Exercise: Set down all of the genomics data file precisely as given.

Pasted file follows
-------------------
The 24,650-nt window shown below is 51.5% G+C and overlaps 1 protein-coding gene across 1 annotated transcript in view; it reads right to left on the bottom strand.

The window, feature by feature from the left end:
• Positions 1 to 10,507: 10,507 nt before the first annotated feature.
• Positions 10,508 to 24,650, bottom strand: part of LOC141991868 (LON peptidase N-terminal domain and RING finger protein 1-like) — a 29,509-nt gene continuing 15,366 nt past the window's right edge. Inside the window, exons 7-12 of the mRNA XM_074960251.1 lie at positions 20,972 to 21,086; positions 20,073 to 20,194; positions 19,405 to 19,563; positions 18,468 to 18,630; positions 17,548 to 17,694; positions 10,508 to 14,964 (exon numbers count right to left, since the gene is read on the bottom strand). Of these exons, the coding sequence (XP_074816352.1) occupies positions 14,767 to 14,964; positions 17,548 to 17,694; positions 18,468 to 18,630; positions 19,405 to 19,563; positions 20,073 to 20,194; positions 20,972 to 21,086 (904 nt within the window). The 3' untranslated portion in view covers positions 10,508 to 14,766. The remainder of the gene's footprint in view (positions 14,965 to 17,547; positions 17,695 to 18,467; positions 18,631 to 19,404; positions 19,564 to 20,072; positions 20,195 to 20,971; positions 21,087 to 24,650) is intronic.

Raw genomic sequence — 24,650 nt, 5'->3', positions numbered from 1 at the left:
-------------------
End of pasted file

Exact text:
The 24,650-nt window shown below is 51.5% G+C and overlaps 1 protein-coding gene across 1 annotated transcript in view; it reads right to left on the bottom strand.

The window, feature by feature from the left end:
• Positions 1 to 10,507: 10,507 nt before the first annotated feature.
• Positions 10,508 to 24,650, bottom strand: part of LOC141991868 (LON peptidase N-terminal domain and RING finger protein 1-like) — a 29,509-nt gene continuing 15,366 nt past the window's right edge. Inside the window, exons 7-12 of the mRNA XM_074960251.1 lie at positions 20,972 to 21,086; positions 20,073 to 20,194; positions 19,405 to 19,563; positions 18,468 to 18,630; positions 17,548 to 17,694; positions 10,508 to 14,964 (exon numbers count right to left, since the gene is read on the bottom strand). Of these exons, the coding sequence (XP_074816352.1) occupies positions 14,767 to 14,964; positions 17,548 to 17,694; positions 18,468 to 18,630; positions 19,405 to 19,563; positions 20,073 to 20,194; positions 20,972 to 21,086 (904 nt within the window). The 3' untranslated portion in view covers positions 10,508 to 14,766. The remainder of the gene's footprint in view (positions 14,965 to 17,547; positions 17,695 to 18,467; positions 18,631 to 19,404; positions 19,564 to 20,072; positions 20,195 to 20,971; positions 21,087 to 24,650) is intronic.

Raw genomic sequence — 24,650 nt, 5'->3', positions numbered from 1 at the left: